HR believes older staff offer ‘lower return on investment’ in training

HR professionals are guilty of age discrimination towards older workers when it comes to training and development, in-depth research has revealed.

The study, by the University of Surrey and the British Psychological Society, found that HR managers regarded employees over the age of 50 as “poor investments” when allocating training provision.

The research analysed the decision-making process of 48 HR managers asked to allocate a training budget of £6,000 across employees. The list included both older and younger workers, with the managers asked to justify their decision.

Employees under the age of 30 were significantly more likely to be favoured by employers and provided with more generous training, the study concluded.

Dr Almuth McDowall, co-author of the report and professor of occupational psychology at the University of Surrey, said: “We looked at what HR managers are basing their decision on when it comes to training, and found that older workers were perceived to offer a significantly lower return on investment.

“HR managers simply do not recognise they are discriminating against older workers but there is a clear bias towards younger workers when it comes to training.”

Sam Mercer, director of the Employers Forum on Age, said employers were risking legal challenges. “In our experience, the older you get, the less likely you are to be trained,” she said. “But training is critical to motivation and engagement, and employers could be opening themselves up to age discrimination claims by giving older workers fewer opportunities to train.”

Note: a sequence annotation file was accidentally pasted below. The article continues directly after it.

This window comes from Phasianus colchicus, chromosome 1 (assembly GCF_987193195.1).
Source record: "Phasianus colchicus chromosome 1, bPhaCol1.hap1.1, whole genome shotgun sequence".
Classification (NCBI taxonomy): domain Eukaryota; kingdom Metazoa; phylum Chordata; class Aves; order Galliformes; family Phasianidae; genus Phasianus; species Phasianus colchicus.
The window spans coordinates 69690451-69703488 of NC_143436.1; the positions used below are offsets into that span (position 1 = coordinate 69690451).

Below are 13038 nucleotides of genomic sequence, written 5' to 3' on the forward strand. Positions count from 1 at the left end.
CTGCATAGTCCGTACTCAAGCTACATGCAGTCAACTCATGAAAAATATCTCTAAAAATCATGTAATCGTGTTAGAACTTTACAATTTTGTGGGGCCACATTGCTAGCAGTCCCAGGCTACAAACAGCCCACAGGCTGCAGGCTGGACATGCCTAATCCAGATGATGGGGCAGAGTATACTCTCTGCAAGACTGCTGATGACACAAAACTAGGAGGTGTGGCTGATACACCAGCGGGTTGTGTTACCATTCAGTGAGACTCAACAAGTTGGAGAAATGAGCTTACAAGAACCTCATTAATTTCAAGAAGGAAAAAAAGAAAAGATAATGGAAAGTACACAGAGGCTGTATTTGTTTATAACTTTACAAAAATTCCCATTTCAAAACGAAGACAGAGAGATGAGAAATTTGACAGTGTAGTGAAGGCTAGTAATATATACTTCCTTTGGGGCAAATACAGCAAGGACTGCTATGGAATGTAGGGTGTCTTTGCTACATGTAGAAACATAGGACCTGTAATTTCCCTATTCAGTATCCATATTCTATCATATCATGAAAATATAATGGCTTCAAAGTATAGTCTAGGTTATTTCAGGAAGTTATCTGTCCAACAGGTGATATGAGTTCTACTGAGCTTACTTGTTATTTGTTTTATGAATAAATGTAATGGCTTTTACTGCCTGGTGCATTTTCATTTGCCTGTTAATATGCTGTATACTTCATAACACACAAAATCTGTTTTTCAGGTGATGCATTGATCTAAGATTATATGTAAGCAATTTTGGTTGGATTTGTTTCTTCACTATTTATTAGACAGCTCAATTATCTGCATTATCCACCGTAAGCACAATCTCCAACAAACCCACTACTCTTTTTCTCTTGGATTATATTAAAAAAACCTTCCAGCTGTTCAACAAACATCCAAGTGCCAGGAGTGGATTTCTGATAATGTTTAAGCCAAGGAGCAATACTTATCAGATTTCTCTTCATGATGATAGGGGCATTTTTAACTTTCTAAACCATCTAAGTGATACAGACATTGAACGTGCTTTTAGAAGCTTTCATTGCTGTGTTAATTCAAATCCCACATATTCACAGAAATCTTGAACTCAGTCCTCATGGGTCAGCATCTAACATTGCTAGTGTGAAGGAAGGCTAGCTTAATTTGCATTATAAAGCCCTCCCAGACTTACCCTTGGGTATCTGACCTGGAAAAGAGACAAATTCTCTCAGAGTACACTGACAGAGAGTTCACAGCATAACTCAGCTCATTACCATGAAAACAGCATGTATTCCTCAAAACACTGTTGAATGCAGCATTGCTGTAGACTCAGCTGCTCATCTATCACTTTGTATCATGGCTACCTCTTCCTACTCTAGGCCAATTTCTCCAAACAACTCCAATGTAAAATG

Sue Gill, head of skills and training at Tourism South East, said the government needed to provide employers with more incentives to train older workers. “There is very little government funding for older workers, whereas people under the age of 25 have a range of options, including apprenticeship schemes,” she said.

Richard Smelt, group HR director at Carphone Warehouse, said he was surprised by the findings.

“I certainly can’t see HR managers deliberately discriminating against older workers, but maybe there’s a perception that older employees will be more expensive and difficult to train,” he said.

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